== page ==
In mathematics, the function that takes a real number as input and returns its integer part is called the greatest integer function. The notation used is and the formal definition is that is the largest integer n satisfying . Another common name for this function is the floor function, , and that is the name used by Maple. See the examples below.
Next, consider the plot generated by the following Maple command.
To help you understand the plot, recall that if , then so . Now, if then so . In fact, we could describe with the following formula
There is one thing to watch out for, though. Compare the plots generated by the following commands.
The first plot generated is not an accurate plot of . You can tell this because the peaks are not at the same height, as they should be. The second command uses the numpoints parameter to tell Maple to plot more points. There is nothing special about the value 1000, however, you should just increase the value of this parameter until you get a plot that looks right.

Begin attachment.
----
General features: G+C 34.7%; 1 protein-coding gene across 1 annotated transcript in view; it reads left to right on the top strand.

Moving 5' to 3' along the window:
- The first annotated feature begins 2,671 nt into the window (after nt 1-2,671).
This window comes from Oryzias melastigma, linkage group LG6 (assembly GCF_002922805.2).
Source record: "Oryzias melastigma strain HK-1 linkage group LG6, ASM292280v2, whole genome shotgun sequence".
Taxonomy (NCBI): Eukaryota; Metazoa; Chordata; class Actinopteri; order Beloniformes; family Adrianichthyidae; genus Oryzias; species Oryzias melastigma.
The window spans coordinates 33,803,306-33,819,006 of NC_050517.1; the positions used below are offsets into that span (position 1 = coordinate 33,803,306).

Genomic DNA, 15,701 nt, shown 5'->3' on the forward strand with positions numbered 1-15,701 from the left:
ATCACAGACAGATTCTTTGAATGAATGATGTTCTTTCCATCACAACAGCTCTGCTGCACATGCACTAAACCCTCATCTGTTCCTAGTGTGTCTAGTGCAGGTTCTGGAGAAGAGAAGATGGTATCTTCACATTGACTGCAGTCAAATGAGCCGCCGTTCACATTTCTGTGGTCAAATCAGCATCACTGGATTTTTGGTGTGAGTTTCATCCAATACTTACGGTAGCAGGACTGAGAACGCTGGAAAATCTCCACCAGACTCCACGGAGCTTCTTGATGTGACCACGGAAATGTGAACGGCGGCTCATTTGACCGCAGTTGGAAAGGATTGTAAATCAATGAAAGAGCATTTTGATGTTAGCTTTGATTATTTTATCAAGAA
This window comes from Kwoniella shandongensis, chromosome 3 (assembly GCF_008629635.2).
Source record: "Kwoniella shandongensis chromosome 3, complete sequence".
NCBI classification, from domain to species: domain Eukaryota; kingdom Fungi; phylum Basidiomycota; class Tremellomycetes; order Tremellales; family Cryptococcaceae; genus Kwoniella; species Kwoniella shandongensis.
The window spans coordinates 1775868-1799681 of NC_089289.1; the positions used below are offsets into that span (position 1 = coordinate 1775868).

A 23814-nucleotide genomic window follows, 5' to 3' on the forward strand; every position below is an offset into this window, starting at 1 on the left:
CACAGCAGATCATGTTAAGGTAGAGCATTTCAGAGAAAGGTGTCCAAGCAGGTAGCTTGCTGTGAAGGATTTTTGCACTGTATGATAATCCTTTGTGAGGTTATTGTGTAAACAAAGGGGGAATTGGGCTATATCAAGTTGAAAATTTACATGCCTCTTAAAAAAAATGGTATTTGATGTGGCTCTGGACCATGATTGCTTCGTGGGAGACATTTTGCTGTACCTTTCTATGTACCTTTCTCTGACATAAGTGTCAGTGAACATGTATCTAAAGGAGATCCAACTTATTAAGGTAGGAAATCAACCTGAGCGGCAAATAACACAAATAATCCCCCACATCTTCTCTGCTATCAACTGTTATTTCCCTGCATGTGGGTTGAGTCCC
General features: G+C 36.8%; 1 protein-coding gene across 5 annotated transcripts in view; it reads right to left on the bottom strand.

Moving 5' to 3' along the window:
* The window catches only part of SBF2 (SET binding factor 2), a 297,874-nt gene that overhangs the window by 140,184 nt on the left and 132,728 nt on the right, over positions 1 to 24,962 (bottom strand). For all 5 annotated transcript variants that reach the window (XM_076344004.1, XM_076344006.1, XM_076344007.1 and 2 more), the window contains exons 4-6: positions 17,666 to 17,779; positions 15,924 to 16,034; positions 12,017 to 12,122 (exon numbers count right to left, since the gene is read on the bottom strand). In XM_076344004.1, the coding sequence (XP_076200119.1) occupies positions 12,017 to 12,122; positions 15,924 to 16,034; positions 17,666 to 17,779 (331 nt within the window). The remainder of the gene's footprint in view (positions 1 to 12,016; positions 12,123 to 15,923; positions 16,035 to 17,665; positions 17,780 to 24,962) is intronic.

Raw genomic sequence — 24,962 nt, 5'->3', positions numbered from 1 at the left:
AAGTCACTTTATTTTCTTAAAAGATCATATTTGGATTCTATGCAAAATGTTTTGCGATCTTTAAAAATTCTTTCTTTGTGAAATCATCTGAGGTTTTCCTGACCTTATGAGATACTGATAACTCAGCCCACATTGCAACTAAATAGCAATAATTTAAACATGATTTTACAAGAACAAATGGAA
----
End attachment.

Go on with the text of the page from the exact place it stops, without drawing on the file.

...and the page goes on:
Now, suppose that L is a positive real number and consider the following expression.
You should be able to convince yourself that the following formula holds.
You can try the following Maple commands if you need more help visualizing how behaves.
Notice how the value of L affects not only the interval at which the graph repeats, but also the maximum value attained.
Finally, suppose we have a function and we define a new function by
After a little thought, you should be able to convince yourself that
for any value of x. This means that the function only depends on the values of for . In fact the graph of for consists of copies of the graph of for translated to the right by multiples of L. As an example, consider the function . Try the following Maple commands.
> f := x -> x^2+1;
> g := x -> f(x-floor(x));
> h := x -> f(x-2*floor(x/2));
> h3 := x -> f(x-3*floor(x/3));